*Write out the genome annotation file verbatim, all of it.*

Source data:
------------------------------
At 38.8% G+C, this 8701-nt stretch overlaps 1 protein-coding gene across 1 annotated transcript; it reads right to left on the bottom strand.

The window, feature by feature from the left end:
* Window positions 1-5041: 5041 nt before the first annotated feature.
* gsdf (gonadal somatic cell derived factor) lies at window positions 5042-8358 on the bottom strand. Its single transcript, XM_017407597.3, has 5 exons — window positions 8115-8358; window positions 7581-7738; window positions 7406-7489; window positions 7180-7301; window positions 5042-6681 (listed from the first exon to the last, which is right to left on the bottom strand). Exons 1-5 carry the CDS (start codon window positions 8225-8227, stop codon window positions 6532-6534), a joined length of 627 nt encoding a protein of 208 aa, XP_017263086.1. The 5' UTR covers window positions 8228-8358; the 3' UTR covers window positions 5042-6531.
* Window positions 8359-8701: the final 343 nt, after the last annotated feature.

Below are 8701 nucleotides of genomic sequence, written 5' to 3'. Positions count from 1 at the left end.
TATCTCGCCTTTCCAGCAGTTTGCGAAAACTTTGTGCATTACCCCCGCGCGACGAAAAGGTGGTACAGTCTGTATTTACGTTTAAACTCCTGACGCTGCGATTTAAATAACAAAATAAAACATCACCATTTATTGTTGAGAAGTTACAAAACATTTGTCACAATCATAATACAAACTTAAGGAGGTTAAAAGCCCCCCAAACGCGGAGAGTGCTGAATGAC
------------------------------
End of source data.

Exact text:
At 38.8% G+C, this 8701-nt stretch overlaps 1 protein-coding gene across 1 annotated transcript; it reads right to left on the bottom strand.

The window, feature by feature from the left end:
* Window positions 1-5041: 5041 nt before the first annotated feature.
* gsdf (gonadal somatic cell derived factor) lies at window positions 5042-8358 on the bottom strand. Its single transcript, XM_017407597.3, has 5 exons — window positions 8115-8358; window positions 7581-7738; window positions 7406-7489; window positions 7180-7301; window positions 5042-6681 (listed from the first exon to the last, which is right to left on the bottom strand). Exons 1-5 carry the CDS (start codon window positions 8225-8227, stop codon window positions 6532-6534), a joined length of 627 nt encoding a protein of 208 aa, XP_017263086.1. The 5' UTR covers window positions 8228-8358; the 3' UTR covers window positions 5042-6531.
* Window positions 8359-8701: the final 343 nt, after the last annotated feature.

Below are 8701 nucleotides of genomic sequence, written 5' to 3'. Positions count from 1 at the left end.
TATCTCGCCTTTCCAGCAGTTTGCGAAAACTTTGTGCATTACCCCCGCGCGACGAAAAGGTGGTACAGTCTGTATTTACGTTTAAACTCCTGACGCTGCGATTTAAATAACAAAATAAAACATCACCATTTATTGTTGAGAAGTTACAAAACATTTGTCACAATCATAATACAAACTTAAGGAGGTTAAAAGCCCCCCAAACGCGGAGAGTGCTGAATGAC